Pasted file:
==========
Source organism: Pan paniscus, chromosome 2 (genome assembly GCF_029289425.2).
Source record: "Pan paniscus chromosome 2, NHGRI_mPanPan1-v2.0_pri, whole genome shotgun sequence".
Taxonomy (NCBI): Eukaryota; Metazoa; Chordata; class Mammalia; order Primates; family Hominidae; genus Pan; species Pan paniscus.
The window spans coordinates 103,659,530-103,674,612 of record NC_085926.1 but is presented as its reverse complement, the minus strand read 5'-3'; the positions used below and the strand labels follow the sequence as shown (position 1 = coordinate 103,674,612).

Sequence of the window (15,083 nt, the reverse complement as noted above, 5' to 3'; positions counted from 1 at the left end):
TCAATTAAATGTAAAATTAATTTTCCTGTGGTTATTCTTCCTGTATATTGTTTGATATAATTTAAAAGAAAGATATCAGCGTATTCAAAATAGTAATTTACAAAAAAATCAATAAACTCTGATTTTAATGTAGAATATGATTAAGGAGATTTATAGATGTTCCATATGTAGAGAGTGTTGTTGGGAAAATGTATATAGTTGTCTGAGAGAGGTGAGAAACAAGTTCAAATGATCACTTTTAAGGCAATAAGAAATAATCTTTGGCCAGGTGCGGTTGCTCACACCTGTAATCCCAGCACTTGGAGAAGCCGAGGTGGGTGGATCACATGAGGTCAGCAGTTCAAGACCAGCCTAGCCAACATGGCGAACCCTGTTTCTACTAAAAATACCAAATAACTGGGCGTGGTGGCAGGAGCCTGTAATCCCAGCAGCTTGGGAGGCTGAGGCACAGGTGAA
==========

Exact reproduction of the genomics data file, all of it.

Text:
Source organism: Pan paniscus, chromosome 2 (genome assembly GCF_029289425.2).
Source record: "Pan paniscus chromosome 2, NHGRI_mPanPan1-v2.0_pri, whole genome shotgun sequence".
Taxonomy (NCBI): Eukaryota; Metazoa; Chordata; class Mammalia; order Primates; family Hominidae; genus Pan; species Pan paniscus.
The window spans coordinates 103,659,530-103,674,612 of record NC_085926.1 but is presented as its reverse complement, the minus strand read 5'-3'; the positions used below and the strand labels follow the sequence as shown (position 1 = coordinate 103,674,612).

Sequence of the window (15,083 nt, the reverse complement as noted above, 5' to 3'; positions counted from 1 at the left end):
TCAATTAAATGTAAAATTAATTTTCCTGTGGTTATTCTTCCTGTATATTGTTTGATATAATTTAAAAGAAAGATATCAGCGTATTCAAAATAGTAATTTACAAAAAAATCAATAAACTCTGATTTTAATGTAGAATATGATTAAGGAGATTTATAGATGTTCCATATGTAGAGAGTGTTGTTGGGAAAATGTATATAGTTGTCTGAGAGAGGTGAGAAACAAGTTCAAATGATCACTTTTAAGGCAATAAGAAATAATCTTTGGCCAGGTGCGGTTGCTCACACCTGTAATCCCAGCACTTGGAGAAGCCGAGGTGGGTGGATCACATGAGGTCAGCAGTTCAAGACCAGCCTAGCCAACATGGCGAACCCTGTTTCTACTAAAAATACCAAATAACTGGGCGTGGTGGCAGGAGCCTGTAATCCCAGCAGCTTGGGAGGCTGAGGCACAGGTGAA